American football is one of the most viewed and played sports in the United States. The U.S Consumer Product Safety Commission revealed that over 920,000 athletes under 18 years of age were treated in healthcare facilities for football-related injuries in 2007. Some of the most common injuries faced by football athletes include:


When it comes to American Football, concussions are one of the most common injuries. They occur because of a traumatic impact. Signs that accompany a concussion include headaches, dizziness, blurry vision, loss of balance, nausea, numbness, drowsiness, and difficulty in concentrating. A concussion can be severe. If you think you might have suffered such an injury, seek medical attention as soon as possible.

Football injuries
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Heat Injuries

During the hot season, this is a big concern. Intense training sessions during the summer can cause injuries. Excessive sweating can deplete the body of its salt and water content. A major heat injury symptom is cramping. If not treated with simple cooling and fluids, you might suffer from a heat stroke or heat exhaustion.

Overuse Injuries

Lower back or general back pain is a common complaint among American Football players because of overuse. Most times, a leading cause of this injury type is over training syndrome. That’s when a player trains too much beyond the ability of his body to quickly recover. Another common problem is knee pain, which can typically be dealt with using a quadriceps-strengthening program.

Traumatic Injuries

In football, knee injuries are a common occurrence, particularly those to the knee cartilage and anterior or posterior cruciate ligament. Those knee injuries can negatively impact a player’s involvement in the game. Football players are also prone to ankle sprains because of the playing surfaces and cutting movements.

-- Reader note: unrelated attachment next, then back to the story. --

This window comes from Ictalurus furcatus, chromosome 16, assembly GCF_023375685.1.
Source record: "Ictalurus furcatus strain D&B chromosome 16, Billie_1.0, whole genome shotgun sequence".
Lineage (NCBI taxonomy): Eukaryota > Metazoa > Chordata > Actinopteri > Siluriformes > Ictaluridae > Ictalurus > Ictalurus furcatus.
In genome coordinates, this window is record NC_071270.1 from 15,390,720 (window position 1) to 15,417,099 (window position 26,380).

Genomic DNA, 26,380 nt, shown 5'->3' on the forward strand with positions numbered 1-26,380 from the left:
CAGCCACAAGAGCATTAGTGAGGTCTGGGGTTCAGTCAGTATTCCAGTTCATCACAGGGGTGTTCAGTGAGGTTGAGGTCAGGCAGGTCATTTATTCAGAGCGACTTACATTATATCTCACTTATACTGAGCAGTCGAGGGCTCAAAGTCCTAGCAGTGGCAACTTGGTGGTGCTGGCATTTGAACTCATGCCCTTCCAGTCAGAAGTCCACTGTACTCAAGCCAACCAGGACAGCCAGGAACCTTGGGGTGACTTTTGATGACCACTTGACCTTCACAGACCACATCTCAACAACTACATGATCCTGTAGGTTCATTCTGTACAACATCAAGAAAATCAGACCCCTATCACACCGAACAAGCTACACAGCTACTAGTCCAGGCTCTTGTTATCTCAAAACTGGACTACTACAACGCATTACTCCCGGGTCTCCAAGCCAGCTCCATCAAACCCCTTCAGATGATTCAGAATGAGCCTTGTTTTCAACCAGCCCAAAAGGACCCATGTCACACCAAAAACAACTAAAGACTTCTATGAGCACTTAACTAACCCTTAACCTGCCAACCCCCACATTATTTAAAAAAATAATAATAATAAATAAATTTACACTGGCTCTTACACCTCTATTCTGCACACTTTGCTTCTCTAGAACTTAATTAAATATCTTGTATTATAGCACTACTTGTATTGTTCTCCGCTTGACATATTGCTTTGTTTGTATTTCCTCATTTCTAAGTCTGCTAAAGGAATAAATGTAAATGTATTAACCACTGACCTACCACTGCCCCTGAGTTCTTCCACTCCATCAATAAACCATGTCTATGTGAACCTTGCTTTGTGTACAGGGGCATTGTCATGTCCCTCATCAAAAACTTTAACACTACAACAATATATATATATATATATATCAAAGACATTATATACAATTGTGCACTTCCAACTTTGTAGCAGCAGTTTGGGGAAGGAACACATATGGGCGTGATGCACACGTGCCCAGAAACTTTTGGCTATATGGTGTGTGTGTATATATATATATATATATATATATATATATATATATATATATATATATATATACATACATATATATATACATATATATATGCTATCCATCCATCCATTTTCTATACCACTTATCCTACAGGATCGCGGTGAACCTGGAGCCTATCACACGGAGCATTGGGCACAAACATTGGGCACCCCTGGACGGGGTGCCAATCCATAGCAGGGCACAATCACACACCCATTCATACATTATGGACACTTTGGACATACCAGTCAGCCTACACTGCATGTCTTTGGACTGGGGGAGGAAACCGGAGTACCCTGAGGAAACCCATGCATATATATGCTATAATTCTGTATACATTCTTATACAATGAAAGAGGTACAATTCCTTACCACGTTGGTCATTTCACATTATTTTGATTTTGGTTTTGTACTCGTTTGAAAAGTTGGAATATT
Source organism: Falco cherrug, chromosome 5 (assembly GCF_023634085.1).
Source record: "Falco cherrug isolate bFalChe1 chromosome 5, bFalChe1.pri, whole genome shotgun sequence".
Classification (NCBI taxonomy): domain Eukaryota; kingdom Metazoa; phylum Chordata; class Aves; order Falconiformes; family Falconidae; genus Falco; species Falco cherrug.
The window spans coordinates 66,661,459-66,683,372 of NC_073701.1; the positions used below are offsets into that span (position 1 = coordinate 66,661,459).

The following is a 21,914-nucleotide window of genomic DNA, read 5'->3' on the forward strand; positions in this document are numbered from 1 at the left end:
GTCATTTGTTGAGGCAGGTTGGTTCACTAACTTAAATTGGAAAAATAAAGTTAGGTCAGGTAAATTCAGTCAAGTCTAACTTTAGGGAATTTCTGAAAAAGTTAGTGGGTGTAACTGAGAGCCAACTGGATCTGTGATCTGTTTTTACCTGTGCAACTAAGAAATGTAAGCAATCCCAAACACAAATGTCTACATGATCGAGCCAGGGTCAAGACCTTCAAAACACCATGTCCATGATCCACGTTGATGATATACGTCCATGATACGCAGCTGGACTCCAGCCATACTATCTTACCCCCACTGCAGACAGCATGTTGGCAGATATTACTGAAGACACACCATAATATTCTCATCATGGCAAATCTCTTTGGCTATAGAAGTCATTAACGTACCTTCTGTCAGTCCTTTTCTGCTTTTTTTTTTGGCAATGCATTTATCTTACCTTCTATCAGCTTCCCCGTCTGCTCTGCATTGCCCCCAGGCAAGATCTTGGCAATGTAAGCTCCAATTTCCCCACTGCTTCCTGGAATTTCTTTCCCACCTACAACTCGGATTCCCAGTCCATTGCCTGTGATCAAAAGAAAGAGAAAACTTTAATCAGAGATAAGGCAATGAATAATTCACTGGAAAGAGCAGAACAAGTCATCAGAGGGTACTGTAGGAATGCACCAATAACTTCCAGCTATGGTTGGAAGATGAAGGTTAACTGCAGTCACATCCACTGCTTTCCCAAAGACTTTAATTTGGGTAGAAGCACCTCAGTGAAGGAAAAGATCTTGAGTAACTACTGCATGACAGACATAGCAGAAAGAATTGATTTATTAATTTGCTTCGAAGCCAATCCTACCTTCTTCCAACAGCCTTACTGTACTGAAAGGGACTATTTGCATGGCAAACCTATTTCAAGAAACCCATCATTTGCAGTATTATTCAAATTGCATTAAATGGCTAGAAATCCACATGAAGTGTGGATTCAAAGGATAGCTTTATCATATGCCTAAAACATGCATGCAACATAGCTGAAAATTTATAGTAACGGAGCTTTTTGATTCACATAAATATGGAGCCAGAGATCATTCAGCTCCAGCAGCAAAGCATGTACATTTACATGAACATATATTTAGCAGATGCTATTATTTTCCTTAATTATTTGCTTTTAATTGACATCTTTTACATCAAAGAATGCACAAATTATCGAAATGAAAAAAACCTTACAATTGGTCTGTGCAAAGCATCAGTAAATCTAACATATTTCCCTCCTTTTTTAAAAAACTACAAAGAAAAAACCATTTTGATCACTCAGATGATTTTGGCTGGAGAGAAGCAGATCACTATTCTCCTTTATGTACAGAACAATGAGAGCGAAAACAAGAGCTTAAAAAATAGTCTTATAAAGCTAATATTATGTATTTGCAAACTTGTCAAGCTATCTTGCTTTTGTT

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Shoulder injuries are also prevalent. The labrum (a cartilage bumper on the socket area of the shoulder) is especially susceptible to injury for offensive and defensive linemen. Additionally, injuries to the acromioclavicular joint, are seen in football athletes.

Injury Prevention Tips

Football (American) is activity plagued with injuries. However, this does not have to be the case. There are some things that can be done to prevent the likelihood of getting injured:

  • Remain active during the off-season: Without regular exercise, the muscles and ligaments can become inactive, weak, or inflexible. In such a case, you will be more prone to injury. Though you do not need to play football throughout to remain in shape, it is critical to include other activities such as swimming, weight training, jogging, etc.
  • Ease yourself into the activity: If you start the season at 100% intensity before your body has adjusted to the strains of the game, injury is more likely. Take things slowly.
  • Physical and wellness assessment: Undergo a complete physical and wellness assessment before the football season starts. That will help to determine your readiness and find out potential conditions of concern.
  • Do some proper warm-up before playing: Cold, stiff muscles are more susceptible to injury. To lower the likelihood of injury, warm-up, and cool down before the game starts.
  • Stretch before and after football activity: Doing so will help to loosen your muscles for added flexibility.
  • Wear proper equipment: Whenever you play, always remember to put on a helmet, hip pads, knee pads, shoulder pads, tail pads, thigh guards, proper fitting shoes, mouth guards and athletic supporter.
  • Stay hydrated always: Dehydration can cause cramps and induce overheating and disorientation. Such occurrences can make players more likely to incur injuries.
  • Tackle properly: Always keep your head up and resist the urge to lead with the helmet.
  • Do not play through the pain: when you experience severe pain, commencing with the activity might worsen the condition. Stop playing and look for medical help immediately.
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If you have more questions or have incurred a sports injury, you can consult a Podiatrist New York NY specialist.

Image Credit: Joe Calomeni –